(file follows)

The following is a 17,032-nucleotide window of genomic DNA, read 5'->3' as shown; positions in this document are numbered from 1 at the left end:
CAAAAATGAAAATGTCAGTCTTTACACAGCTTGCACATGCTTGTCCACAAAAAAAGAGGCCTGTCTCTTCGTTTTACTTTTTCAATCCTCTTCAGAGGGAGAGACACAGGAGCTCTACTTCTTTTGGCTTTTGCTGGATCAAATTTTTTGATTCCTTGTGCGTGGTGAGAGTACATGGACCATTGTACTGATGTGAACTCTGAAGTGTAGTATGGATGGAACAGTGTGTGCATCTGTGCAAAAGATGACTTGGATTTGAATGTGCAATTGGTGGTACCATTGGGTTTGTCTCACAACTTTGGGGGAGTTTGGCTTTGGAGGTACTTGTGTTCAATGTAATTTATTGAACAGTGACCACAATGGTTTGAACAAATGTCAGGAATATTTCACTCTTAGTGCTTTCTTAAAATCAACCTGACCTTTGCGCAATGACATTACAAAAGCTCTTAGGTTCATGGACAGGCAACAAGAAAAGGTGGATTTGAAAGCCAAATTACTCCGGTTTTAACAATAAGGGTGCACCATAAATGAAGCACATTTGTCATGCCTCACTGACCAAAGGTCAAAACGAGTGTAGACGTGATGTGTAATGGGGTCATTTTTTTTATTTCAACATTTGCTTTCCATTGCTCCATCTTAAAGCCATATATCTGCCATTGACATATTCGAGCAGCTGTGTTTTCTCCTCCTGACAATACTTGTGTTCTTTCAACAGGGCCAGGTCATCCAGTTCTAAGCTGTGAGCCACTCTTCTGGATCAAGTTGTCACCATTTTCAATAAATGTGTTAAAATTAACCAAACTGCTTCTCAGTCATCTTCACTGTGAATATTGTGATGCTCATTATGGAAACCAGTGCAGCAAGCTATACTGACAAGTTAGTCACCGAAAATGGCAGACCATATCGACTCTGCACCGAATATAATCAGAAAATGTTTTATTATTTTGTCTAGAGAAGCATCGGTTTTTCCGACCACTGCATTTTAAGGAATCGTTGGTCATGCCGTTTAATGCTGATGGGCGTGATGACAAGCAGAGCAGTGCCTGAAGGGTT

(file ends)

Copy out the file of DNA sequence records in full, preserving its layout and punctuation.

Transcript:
The following is a 17,032-nucleotide window of genomic DNA, read 5'->3' as shown; positions in this document are numbered from 1 at the left end:
CAAAAATGAAAATGTCAGTCTTTACACAGCTTGCACATGCTTGTCCACAAAAAAAGAGGCCTGTCTCTTCGTTTTACTTTTTCAATCCTCTTCAGAGGGAGAGACACAGGAGCTCTACTTCTTTTGGCTTTTGCTGGATCAAATTTTTTGATTCCTTGTGCGTGGTGAGAGTACATGGACCATTGTACTGATGTGAACTCTGAAGTGTAGTATGGATGGAACAGTGTGTGCATCTGTGCAAAAGATGACTTGGATTTGAATGTGCAATTGGTGGTACCATTGGGTTTGTCTCACAACTTTGGGGGAGTTTGGCTTTGGAGGTACTTGTGTTCAATGTAATTTATTGAACAGTGACCACAATGGTTTGAACAAATGTCAGGAATATTTCACTCTTAGTGCTTTCTTAAAATCAACCTGACCTTTGCGCAATGACATTACAAAAGCTCTTAGGTTCATGGACAGGCAACAAGAAAAGGTGGATTTGAAAGCCAAATTACTCCGGTTTTAACAATAAGGGTGCACCATAAATGAAGCACATTTGTCATGCCTCACTGACCAAAGGTCAAAACGAGTGTAGACGTGATGTGTAATGGGGTCATTTTTTTTATTTCAACATTTGCTTTCCATTGCTCCATCTTAAAGCCATATATCTGCCATTGACATATTCGAGCAGCTGTGTTTTCTCCTCCTGACAATACTTGTGTTCTTTCAACAGGGCCAGGTCATCCAGTTCTAAGCTGTGAGCCACTCTTCTGGATCAAGTTGTCACCATTTTCAATAAATGTGTTAAAATTAACCAAACTGCTTCTCAGTCATCTTCACTGTGAATATTGTGATGCTCATTATGGAAACCAGTGCAGCAAGCTATACTGACAAGTTAGTCACCGAAAATGGCAGACCATATCGACTCTGCACCGAATATAATCAGAAAATGTTTTATTATTTTGTCTAGAGAAGCATCGGTTTTTCCGACCACTGCATTTTAAGGAATCGTTGGTCATGCCGTTTAATGCTGATGGGCGTGATGACAAGCAGAGCAGTGCCTGAAGGGTT